I have heard of companies running motors without loads on them just to bring their PF down. But depending on if your PF is lagging or leading you may need a capacitive load rather than an inductive load to correct the PF.
What you are referring to is called a "synchronous condenser" It is a synchronous motor with an overexcited field and no load. They improve power factor like a capacitor. They were used in large industrial settings to do power factor corrections to a large system. I remember down at Bethlehem Steel (when they existed in Bethlehem) they had several substations with synchronous condensers. Looked funny seeing a 10' high open frame motor with no shaft coming out of the bearing blocks. Very effective but large and relatively high maintainance (brushes and all).
Originally Posted by Tiger93rsl
I've reconciled myself to the fact that a PF corrector is not a cost-effective way for me to save energy re my HVAC system.
So, can anyone comment on how my existing PF (whatever it is) will affect my 2000 CFM ECM blower motor which will run mostly at about 1100 CFM on cooling, and about 800 to 1000 on heating (thinking in terms of longevity)?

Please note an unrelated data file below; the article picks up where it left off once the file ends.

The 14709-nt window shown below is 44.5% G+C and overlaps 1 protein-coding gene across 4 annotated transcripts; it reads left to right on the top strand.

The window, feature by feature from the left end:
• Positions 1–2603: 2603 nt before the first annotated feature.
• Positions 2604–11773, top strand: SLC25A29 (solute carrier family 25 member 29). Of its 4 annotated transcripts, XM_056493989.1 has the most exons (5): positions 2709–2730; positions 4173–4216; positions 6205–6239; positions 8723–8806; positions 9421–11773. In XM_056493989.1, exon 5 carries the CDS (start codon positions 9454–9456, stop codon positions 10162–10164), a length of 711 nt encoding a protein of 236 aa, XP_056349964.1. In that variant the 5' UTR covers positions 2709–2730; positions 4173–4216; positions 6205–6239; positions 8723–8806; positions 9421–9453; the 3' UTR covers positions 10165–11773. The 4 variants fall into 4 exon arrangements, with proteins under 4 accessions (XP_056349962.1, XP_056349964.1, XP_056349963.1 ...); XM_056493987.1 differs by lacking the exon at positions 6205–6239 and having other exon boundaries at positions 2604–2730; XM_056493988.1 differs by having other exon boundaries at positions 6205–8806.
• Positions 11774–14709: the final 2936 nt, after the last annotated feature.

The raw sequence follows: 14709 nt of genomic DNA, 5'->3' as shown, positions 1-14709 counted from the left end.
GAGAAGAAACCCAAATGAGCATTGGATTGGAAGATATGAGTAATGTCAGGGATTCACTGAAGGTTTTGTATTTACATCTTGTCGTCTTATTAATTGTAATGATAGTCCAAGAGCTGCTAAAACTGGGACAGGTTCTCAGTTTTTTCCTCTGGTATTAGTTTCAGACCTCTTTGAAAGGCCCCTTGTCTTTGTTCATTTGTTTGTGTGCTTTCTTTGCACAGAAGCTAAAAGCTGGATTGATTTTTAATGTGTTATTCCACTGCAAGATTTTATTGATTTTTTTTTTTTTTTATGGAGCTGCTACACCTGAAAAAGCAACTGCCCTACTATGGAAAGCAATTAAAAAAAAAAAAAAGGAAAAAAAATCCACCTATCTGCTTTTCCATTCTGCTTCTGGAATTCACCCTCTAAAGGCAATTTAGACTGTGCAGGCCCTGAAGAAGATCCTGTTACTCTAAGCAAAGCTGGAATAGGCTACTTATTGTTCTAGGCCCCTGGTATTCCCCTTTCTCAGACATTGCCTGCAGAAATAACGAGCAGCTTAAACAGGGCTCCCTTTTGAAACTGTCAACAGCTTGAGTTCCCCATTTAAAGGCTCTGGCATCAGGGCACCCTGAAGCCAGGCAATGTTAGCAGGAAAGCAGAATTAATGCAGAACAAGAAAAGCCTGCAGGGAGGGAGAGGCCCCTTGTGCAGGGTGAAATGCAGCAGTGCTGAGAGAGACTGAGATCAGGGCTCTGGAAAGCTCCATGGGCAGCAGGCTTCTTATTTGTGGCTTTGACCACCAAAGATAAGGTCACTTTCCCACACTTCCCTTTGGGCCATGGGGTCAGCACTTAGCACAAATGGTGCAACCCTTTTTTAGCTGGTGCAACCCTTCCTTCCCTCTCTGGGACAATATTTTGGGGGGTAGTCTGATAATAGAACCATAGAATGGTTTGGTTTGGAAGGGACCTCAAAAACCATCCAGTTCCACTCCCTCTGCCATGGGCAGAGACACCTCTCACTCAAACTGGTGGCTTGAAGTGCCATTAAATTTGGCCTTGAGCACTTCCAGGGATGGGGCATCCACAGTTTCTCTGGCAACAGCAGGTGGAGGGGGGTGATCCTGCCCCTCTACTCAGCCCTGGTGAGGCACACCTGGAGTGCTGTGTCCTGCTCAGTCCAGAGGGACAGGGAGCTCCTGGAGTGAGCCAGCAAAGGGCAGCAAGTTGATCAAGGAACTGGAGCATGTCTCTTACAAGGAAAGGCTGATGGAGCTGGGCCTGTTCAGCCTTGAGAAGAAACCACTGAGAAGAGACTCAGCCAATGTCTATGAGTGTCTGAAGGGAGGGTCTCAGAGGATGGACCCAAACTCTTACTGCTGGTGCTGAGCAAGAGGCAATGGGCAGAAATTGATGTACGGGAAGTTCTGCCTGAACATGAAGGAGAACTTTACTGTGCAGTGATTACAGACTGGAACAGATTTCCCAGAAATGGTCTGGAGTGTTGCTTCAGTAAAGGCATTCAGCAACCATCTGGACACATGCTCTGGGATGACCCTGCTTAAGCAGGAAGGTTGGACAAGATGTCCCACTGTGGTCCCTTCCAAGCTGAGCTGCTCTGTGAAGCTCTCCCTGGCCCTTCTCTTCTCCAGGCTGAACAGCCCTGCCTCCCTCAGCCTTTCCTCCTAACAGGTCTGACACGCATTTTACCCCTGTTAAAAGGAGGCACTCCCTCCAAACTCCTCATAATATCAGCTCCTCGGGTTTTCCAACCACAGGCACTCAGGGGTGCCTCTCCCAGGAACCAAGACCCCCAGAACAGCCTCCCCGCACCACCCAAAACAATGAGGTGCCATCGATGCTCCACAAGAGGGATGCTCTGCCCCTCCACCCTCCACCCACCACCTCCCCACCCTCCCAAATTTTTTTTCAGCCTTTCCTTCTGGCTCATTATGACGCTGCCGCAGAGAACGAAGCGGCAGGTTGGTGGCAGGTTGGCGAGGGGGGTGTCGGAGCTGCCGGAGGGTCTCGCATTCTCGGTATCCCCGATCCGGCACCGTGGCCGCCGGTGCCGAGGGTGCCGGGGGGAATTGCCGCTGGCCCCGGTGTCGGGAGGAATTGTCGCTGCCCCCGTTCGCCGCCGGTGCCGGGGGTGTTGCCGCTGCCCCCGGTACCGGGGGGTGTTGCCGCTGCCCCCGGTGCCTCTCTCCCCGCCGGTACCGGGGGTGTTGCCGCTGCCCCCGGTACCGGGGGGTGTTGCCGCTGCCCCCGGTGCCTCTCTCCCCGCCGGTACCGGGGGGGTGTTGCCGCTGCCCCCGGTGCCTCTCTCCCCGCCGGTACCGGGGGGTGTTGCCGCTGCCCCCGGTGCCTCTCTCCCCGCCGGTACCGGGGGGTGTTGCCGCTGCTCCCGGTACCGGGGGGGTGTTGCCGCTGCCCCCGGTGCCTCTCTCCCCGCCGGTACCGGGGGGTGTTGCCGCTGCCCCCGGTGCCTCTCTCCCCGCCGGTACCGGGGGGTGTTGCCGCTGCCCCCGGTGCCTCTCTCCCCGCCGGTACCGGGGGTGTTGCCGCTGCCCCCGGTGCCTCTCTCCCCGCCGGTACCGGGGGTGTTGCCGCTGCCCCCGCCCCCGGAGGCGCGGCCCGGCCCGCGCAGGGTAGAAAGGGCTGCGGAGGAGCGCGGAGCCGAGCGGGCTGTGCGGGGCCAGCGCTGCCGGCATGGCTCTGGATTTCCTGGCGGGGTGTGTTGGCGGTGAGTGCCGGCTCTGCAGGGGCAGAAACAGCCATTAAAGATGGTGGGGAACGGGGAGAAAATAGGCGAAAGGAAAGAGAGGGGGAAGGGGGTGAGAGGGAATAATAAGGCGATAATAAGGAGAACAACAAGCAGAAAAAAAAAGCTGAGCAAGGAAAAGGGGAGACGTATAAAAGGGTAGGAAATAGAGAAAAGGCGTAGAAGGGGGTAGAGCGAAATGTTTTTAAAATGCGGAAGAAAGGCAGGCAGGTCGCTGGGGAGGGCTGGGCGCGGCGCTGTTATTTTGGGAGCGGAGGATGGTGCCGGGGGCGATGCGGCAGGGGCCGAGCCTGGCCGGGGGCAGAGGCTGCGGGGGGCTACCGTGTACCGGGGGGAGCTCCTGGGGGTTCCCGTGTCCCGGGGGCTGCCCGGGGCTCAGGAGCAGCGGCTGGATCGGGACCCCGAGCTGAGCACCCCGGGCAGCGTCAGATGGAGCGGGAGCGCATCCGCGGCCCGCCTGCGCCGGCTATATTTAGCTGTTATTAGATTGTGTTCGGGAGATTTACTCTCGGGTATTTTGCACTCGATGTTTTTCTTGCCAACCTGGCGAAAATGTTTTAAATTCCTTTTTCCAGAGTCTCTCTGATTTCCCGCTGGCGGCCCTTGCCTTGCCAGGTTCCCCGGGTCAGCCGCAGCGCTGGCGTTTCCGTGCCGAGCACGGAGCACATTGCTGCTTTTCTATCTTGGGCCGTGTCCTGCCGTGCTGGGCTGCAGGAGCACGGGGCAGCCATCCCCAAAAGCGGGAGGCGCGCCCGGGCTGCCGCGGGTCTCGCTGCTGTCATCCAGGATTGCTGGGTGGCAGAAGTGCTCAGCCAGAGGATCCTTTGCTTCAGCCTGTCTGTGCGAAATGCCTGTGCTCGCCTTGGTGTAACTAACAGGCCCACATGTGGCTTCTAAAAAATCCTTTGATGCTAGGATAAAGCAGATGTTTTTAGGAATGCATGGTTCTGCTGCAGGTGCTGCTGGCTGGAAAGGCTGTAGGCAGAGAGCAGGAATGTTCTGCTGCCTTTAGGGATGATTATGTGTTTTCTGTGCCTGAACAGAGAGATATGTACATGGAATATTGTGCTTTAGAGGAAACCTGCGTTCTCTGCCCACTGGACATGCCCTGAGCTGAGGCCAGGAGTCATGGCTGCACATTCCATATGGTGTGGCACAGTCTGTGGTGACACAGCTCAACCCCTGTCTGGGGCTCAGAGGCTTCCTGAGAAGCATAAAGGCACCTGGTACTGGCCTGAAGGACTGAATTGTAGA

Likewise, how about a 4 ton Copeland scroll compressor running mostly on first stage.
Power factor is, FYI, the cosine of the arctangent of the reactive impedance over the resistance.And the impedance Z is the vector sum of the resistance and the reactance
Originally Posted by ampulman
Moreover, contrary to what you learned, OHMS law does apply to AC power, where
AND I^2R losses are heating losses which are also valid for AC systems.
Finally, stop worrying about longevity vs power factor. The Mfr of the equipment has already accounted for it in the design so that improving the PF would have a negligible affect on it . Moreover , to add to longevity ,your ECM will seldom work at the "design" full power condition anyway
If you want to save on HVAC run costs with a modulating or multiple stage furnace or A/C, insulate the ductwork running through unconditioned or semi-conditioned areas. The losses there can be substantial.
The duct delivery efficiency and loss graphs on the last several pages are a real eye opener.